Empowering Women in Beauty: CEW's Carlotta Jacobson

Carlotta Jacobson, president of Cosmetic Executive Women, reflects on her career accomplishments and a lifetime of contributions to the beauty industry.

As a veritable force of nature continuously forging ahead throughout her decades in the beauty industry, Carlotta Jacobson isn’t usually one for looking back. She’s always onto the next, biggest, brightest thing—whether growing Cosmetic Executive Women (CEW) to record membership numbers in her role as president since 1996, her continuing education both
inside and outside the industry, or giving back in a big way.

Luckily, Beauty Store Business was able to score some talk time with the ever-evolving, always learning Jacobson to discuss her now legendary career and evolution from a top-tier beauty editor to overseeing one of the most respected organizations in the industry. What’s more, after 20-plus years of dedication to the advancement of CEW membership, she shows absolutely no signs of slowing down.

BOUNCING BACK
When Jacobson started at Seventeen magazine as an assistant beauty editor with zero journalism experience, she was the only assistant with a two-year-old in tow. Previously, the New York native had been living in Paris, working as a fashion stylist for a photographer.

“I thought it would be a natural transition to work in an editorial department, but it was a very big learning curve,” she recalls with a laugh. “I was the oldest assistant there, just starting my career.”

But, to no one’s surprise, juggling responsibilities—and excelling at anything she set her mind to—was already intrinsic to her character. Soon, Jacobson likes to say, she went “from acne to wrinkles.” Following her two years at Seventeen in the early ’70s, she spent nearly two decades at Harper’s Bazaar as associate beauty editor and then beauty editor, while at the same time working as a beauty consultant in the ‘90s, producing editorial content for big-name brands like Chanel, Donna Karan and CEW.

“Being a beauty editor is all about covering the marketplace: knowing and trying the new products, identifying trends, conceptualizing pieces, meeting with manufacturers,” Jacobson says. That know-how would serve her well in her career’s next phase. When she (along with most of the staff) was fired from Harper’s after a new editor took over, Jacobson didn’t stew. She pivoted and advanced forward by assuming one of her most accomplished roles to date, president of the New York-based CEW, an organization started in 1954 (then called Cosmetic Career Women) for women to network in the industry. Despite a solid base of insider contacts and an intimate knowledge of the industry, and even gaining experience serving on the board as chairperson of CEW while still an editor, she knew that overseeing the organization was a completely new ball game.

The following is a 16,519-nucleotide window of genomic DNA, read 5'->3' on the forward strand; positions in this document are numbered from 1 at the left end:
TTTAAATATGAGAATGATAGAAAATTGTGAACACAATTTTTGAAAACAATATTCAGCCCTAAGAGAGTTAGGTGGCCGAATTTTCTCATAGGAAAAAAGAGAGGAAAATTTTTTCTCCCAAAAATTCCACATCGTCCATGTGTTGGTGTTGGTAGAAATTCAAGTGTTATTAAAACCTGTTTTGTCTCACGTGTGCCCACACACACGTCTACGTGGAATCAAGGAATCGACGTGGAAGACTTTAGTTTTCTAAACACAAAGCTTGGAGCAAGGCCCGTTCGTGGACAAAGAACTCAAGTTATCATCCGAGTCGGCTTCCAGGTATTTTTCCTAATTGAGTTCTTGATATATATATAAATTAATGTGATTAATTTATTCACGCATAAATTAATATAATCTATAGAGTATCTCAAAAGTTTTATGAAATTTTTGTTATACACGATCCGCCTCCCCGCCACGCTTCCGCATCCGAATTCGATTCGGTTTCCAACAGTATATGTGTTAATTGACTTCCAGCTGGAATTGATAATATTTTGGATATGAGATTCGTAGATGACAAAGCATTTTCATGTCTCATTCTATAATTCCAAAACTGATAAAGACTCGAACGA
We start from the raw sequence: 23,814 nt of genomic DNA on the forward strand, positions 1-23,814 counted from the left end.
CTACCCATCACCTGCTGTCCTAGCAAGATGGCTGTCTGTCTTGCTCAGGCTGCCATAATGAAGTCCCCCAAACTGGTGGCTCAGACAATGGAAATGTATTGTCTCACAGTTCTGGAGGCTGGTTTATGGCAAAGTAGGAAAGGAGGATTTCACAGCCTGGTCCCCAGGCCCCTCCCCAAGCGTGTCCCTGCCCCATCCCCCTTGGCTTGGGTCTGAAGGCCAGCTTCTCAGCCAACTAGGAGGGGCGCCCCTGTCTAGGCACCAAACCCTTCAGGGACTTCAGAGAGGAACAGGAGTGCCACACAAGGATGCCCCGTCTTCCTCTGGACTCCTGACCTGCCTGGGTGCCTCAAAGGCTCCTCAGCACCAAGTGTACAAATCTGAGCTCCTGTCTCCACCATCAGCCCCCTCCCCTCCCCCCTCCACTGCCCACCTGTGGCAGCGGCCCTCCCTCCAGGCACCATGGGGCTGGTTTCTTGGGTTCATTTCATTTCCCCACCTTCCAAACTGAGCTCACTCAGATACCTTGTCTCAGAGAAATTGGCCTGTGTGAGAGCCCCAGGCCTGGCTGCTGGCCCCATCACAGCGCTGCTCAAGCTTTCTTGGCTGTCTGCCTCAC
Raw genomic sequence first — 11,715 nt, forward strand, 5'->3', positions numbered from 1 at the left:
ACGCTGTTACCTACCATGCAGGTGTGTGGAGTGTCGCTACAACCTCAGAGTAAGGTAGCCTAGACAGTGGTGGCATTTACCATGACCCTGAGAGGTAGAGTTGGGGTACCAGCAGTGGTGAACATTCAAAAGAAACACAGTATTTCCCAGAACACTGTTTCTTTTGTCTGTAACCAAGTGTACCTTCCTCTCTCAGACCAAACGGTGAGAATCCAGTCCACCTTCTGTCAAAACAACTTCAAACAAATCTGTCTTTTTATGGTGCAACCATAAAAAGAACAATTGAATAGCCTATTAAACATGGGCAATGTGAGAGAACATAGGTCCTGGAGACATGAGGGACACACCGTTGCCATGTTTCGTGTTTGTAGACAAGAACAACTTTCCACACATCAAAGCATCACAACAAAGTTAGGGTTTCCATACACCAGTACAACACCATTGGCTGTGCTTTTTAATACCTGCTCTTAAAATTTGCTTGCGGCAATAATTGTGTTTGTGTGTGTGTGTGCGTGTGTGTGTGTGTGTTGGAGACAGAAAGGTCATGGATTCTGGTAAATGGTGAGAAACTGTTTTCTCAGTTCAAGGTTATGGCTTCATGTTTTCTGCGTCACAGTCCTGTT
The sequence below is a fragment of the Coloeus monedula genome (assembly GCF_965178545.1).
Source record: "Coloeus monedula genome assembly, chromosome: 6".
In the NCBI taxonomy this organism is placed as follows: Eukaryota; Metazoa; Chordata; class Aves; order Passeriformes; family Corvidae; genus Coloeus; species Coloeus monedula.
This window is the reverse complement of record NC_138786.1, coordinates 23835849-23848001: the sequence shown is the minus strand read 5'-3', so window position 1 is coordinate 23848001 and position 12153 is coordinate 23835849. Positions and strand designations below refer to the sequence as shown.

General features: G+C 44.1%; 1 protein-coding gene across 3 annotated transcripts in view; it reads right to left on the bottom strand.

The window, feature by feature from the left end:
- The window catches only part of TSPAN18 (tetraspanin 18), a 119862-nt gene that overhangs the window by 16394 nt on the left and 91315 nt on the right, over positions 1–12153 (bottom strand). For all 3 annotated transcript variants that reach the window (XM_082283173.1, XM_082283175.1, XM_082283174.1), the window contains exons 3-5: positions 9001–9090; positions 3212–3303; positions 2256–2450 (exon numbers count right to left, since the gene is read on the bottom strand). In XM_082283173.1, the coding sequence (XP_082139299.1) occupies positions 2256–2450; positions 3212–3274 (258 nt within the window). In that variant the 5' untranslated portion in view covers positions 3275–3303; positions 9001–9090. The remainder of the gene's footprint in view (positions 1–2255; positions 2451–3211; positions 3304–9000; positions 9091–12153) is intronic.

“CEW was and is still growing, but back then it was small enough, and I felt I had ideas that would benefit and promote women in the industry,” Jacobson says. “It felt like it would fulfill things for me that I wanted to do.”

Indeed, a quick look at the numbers demonstrates her success. Starting with only one part-time assistant in 1996, she has since grown the organization to 30-plus employees. In 2000, CEW counted 400 members; today, it’s comprised of more than 7,000 (8,800 internationally). In 2010, memberships became open to men, and now they make up roughly 10 percent of the constituency.

Moreover, Jacobson has significantly built the board to reflect the demographic and has maintained a rigorous events schedule to keep pace with the growth of the industry and CEW membership. She also spear- headed online development and growth with Beauty Insider articles and videos, which report on beauty trends, mergers and acquisitions, financial news, and digital and social media marketing; webinars; a membership directory; and the Mentor Match program, an online networking and career development tool for mentors and mentees within the CEW member community.